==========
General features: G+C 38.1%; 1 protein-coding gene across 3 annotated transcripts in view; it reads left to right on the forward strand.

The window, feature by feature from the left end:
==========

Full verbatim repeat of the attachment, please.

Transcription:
General features: G+C 38.1%; 1 protein-coding gene across 3 annotated transcripts in view; it reads left to right on the forward strand.

The window, feature by feature from the left end: